“If any (one) should see his brother sinning sin (that is) not toward death [mh\ pro\$ qa/naton], he will ask and (God) will give him life—(that is,) the (one)s not sinning toward death. There is sin toward death, and about that (sin) I do not say that he should make (such a) request. All injustice is sin, and (yet) there is sin (which is) not toward death.”

Sin which is “toward death”

The simplest explanation of the expression “toward death” (pro\$ qa/naton) is something which leads toward death or results in it (cf. John 11:4). The underlying idea is presumably legal, particularly as expressed in the Old Testament Law (Torah). Certain violations of law—i.e. serious crimes against society or religious transgressions—specifically result in death for the offender (Exod 21:12ff; Num 18:22, et al). Some commentators understand the idea of the transgressor being “cut off”, at least in certain passages, as referring to a punishment by God of death. Naturally, in such legal and religious-cultural settings, certain sins result in death (or a sentence of death) while others do not. How might this apply to the situation in 1 John? A number of interpretations have been offered by commentators over the years; these include:

    • The distinction involves especially serious or egregious sins—religious and/or ethical violations—in the basic sense indicated above.
    • It reflects something akin to the thought in James 1:14-15, of sinful behavior which is cultivated and allowed to grow, leading to “death”; this would perhaps relate to the interpretation that the present tense of the verb a(marta/nw in 3:6, 9; 5:18, etc, refers to continual, habitual sinning, rather than occasional failings by the believer.
    • The distinction involves ‘ordinary’ sinning (i.e. moral lapses, etc) vs. more serious sins (i.e. “blasphemy”) against God’s own person, perhaps in a specific theological/Christological sense.
    • It relates to the “unforgivable sin” (i.e. against the Holy Spirit) of which Jesus speaks in Mark 8:38 par.

The first option certainly fits the fundamental religious/ethical background which presumably underlies the expression. Indeed, early Christians preserved the basic idea of especially serious (and blatant) sins which no true believer ever should, or would, commit. There are a number of examples of such “vice lists” in the New Testament, which are generally in accord with both Jewish and Greco-Roman standards of decency and morality—e.g., Rom 1:29-31; 1 Cor 6:9-10; Gal 5:22-23. In Rom 1:32, Paul specifically declares that those who commit such gross transgressions are “deserving of death“. This draws upon traditional Israelite and Jewish religious thought, as expressed in the Torah (cf. above). He similarly states (again using traditional language) that those engaged in such behavior will certainly not “inherit the kingdom of God” (1 Cor 6:10; Gal 5:21).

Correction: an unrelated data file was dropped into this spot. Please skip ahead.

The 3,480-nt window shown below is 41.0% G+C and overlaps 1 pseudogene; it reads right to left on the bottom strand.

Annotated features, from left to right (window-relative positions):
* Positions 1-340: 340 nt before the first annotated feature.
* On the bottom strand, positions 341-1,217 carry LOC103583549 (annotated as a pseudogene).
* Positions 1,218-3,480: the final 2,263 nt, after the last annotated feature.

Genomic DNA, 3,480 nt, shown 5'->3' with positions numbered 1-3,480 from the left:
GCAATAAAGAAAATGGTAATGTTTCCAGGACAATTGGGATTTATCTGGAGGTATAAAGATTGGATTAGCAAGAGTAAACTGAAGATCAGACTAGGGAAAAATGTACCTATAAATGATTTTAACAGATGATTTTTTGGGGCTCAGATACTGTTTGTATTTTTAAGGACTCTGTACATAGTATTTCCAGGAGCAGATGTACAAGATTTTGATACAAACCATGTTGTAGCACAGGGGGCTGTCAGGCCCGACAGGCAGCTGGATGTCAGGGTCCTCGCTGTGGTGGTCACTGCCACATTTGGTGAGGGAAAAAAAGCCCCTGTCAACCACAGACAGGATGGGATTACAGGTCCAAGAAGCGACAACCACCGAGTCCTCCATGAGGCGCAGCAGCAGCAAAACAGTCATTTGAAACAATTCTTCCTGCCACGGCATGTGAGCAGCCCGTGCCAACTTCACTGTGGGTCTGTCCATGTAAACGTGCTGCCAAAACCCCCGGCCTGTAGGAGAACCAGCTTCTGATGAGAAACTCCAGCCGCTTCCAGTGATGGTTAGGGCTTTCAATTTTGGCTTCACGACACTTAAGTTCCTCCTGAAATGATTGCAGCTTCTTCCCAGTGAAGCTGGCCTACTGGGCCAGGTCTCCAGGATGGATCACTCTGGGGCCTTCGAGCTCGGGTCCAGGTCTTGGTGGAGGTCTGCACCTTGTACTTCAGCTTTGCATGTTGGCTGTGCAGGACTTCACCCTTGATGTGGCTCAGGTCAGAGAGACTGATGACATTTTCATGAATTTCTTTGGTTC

The problem with this view is that such traditional ethical instruction is really not to be found in the letter. Only in 2:15-17 do we see anything of the sort, and, even there, the emphasis is more generally on the character of “the world” rather than on specific types of sin. The closing statement of the letter (5:21) appears, at first glance, to be a traditional warning against (pagan, Greco-Roman) idolatry; yet, based on the overall orientation of the letter, it is likely that the warning should be understood as a coded statement, referring to the false views of those described in 2:18-25 and 4:1-6, etc, symbolically as idol-worship. So, this leaves us with two options: (1) in 5:16-18 the author is referring to something (types of serious immorality, etc) not otherwise emphasized in the letter, or (2) the sin that is “toward death” relates to something other than violation of traditional religious and moral behavior. In my view, the latter is more likely and fitting with the rhetorical thrust of the letter. If so, then it would also eliminate the second interpretation cited above. As I argued in the previous note, the use of the present tense of a(marta/nw does not necessarily indicate continual/habitual sinning, but more properly the simple distinction between past and present sins.

I would suggest that the third and fourth views listed above are rather closer to the mark, though the dynamic must be understood in terms of Johannine thought (i.e. that of the Letters and Gospel). Jesus’ specific saying regarding the “unforgivable sin” (against the Holy Spirit) is foreign to 1 John, though it may provide a loose parallel in the way that early Christians may have understood certain “sins” as directed specifically against the person of Christ and/or the Spirit.

It is useful at this point to consider the statement made by the author in verse 17:

“All sin is injustice [a)diki/a], and (yet) there is sin which is not toward death.”

The noun a)diki/a literally refers to something which is “without justice, without right(eous)ness”; we might say that it is “lacking right-ness”. This blanket statement refers to “all sin” (pa=sa a(marti/a). At the same time, it would seem that the author agrees with the general assessment in James 1:14-15 that all sin eventually leads to death (on this point, cf. below). What, then, is the sin which is, or leads, “toward death”? Let us look at the key references to “death” (qa/nato$) in the Johannine Gospel and First Letter, specifically with those which relate to the believer (rather than the sacrificial death of Jesus):